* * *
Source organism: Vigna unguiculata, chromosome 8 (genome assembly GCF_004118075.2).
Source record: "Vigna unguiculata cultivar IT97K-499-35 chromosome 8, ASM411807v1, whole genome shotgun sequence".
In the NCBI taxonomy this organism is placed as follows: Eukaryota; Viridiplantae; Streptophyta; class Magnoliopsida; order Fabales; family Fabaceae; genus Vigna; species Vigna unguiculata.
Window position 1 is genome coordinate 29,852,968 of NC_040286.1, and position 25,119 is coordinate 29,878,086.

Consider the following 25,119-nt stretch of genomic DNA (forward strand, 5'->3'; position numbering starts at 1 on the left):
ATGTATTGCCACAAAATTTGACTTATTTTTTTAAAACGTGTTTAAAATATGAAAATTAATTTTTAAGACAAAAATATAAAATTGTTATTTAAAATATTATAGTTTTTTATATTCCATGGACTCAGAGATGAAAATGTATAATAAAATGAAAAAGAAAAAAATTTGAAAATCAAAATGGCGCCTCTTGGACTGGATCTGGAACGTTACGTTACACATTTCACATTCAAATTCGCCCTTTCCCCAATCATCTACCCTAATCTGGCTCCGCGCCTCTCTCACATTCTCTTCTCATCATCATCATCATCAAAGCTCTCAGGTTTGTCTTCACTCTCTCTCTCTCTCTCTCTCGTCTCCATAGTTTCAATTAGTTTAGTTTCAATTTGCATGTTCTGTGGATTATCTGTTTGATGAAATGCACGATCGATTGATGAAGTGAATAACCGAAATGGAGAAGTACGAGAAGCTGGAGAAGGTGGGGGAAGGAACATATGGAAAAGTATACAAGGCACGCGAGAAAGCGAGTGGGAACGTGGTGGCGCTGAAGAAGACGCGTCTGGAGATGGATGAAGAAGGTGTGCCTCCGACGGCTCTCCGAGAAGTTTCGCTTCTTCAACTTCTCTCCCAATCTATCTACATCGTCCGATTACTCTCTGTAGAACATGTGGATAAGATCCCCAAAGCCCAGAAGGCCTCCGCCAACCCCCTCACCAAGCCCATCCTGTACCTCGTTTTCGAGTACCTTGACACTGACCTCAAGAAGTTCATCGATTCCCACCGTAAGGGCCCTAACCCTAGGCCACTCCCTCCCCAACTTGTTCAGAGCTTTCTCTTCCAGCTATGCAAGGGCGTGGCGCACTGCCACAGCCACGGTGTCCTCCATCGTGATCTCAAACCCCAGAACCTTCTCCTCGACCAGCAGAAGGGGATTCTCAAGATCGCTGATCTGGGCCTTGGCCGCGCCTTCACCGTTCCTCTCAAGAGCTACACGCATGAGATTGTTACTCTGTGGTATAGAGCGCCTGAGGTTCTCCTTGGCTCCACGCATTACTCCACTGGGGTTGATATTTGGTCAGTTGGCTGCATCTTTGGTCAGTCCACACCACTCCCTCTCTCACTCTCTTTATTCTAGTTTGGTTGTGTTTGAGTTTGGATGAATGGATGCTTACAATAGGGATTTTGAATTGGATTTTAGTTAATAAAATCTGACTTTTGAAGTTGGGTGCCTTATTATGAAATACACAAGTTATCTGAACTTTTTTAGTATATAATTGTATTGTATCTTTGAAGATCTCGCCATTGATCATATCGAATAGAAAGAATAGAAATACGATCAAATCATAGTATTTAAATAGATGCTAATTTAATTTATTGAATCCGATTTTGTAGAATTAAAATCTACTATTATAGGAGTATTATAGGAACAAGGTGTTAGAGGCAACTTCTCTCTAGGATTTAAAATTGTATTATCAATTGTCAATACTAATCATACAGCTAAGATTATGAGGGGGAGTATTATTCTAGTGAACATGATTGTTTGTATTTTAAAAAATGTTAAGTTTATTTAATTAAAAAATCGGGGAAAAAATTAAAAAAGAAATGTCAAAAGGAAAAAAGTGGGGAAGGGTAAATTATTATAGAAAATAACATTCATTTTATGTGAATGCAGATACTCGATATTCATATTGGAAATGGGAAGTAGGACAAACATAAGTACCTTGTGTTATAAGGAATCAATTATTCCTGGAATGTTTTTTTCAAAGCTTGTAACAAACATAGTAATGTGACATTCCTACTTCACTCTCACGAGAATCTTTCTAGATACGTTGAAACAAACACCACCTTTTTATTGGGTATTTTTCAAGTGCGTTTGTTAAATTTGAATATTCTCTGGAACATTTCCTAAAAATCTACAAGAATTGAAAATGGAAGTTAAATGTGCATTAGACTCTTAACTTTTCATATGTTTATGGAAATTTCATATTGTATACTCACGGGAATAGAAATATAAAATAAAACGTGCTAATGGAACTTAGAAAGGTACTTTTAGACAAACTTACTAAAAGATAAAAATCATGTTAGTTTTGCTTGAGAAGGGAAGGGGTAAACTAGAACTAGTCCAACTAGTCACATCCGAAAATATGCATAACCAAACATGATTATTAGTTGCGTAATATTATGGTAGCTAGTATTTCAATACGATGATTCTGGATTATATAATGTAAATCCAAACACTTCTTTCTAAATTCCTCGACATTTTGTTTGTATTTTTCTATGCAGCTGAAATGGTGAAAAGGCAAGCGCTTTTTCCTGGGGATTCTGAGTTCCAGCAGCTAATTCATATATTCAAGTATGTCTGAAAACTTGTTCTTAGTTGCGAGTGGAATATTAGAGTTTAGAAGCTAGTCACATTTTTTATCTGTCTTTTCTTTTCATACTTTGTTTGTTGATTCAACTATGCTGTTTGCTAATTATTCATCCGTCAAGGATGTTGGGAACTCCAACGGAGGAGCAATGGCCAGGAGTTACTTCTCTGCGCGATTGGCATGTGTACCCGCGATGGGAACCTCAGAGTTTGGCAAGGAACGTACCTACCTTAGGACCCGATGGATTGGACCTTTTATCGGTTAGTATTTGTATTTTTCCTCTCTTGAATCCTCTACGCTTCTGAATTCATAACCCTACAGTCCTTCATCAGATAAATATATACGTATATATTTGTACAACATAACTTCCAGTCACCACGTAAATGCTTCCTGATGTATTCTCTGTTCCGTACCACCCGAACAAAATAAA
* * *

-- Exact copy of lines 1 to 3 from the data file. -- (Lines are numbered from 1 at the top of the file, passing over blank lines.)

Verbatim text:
Source organism: Vigna unguiculata, chromosome 8 (genome assembly GCF_004118075.2).
Source record: "Vigna unguiculata cultivar IT97K-499-35 chromosome 8, ASM411807v1, whole genome shotgun sequence".
In the NCBI taxonomy this organism is placed as follows: Eukaryota; Viridiplantae; Streptophyta; class Magnoliopsida; order Fabales; family Fabaceae; genus Vigna; species Vigna unguiculata.